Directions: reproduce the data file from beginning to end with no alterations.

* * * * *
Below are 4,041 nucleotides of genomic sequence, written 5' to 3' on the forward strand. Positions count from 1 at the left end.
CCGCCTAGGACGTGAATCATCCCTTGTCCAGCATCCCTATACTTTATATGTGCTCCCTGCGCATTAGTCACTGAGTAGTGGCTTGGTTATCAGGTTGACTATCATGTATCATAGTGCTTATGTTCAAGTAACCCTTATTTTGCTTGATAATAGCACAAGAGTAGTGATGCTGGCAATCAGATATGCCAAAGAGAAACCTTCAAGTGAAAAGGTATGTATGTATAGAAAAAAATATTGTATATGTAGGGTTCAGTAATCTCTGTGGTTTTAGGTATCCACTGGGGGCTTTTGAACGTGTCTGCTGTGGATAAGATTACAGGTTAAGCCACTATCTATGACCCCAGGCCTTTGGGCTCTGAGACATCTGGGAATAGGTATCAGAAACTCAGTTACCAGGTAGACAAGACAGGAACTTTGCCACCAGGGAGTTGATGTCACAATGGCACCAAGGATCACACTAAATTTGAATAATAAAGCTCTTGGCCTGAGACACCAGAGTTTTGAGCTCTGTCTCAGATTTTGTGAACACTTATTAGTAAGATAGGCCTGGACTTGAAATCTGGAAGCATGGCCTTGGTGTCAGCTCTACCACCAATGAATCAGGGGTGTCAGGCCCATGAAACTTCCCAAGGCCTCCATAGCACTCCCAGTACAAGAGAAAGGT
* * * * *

Below are 4,041 nucleotides of genomic sequence, written 5' to 3' on the forward strand. Positions count from 1 at the left end.
CCGCCTAGGACGTGAATCATCCCTTGTCCAGCATCCCTATACTTTATATGTGCTCCCTGCGCATTAGTCACTGAGTAGTGGCTTGGTTATCAGGTTGACTATCATGTATCATAGTGCTTATGTTCAAGTAACCCTTATTTTGCTTGATAATAGCACAAGAGTAGTGATGCTGGCAATCAGATATGCCAAAGAGAAACCTTCAAGTGAAAAGGTATGTATGTATAGAAAAAAATATTGTATATGTAGGGTTCAGTAATCTCTGTGGTTTTAGGTATCCACTGGGGGCTTTTGAACGTGTCTGCTGTGGATAAGATTACAGGTTAAGCCACTATCTATGACCCCAGGCCTTTGGGCTCTGAGACATCTGGGAATAGGTATCAGAAACTCAGTTACCAGGTAGACAAGACAGGAACTTTGCCACCAGGGAGTTGATGTCACAATGGCACCAAGGATCACACTAAATTTGAATAATAAAGCTCTTGGCCTGAGACACCAGAGTTTTGAGCTCTGTCTCAGATTTTGTGAACACTTATTAGTAAGATAGGCCTGGACTTGAAATCTGGAAGCATGGCCTTGGTGTCAGCTCTACCACCAATGAATCAGGGGTGTCAGGCCCATGAAACTTCCCAAGGCCTCCATAGCACTCCCAGTACAAGAGAAAGGT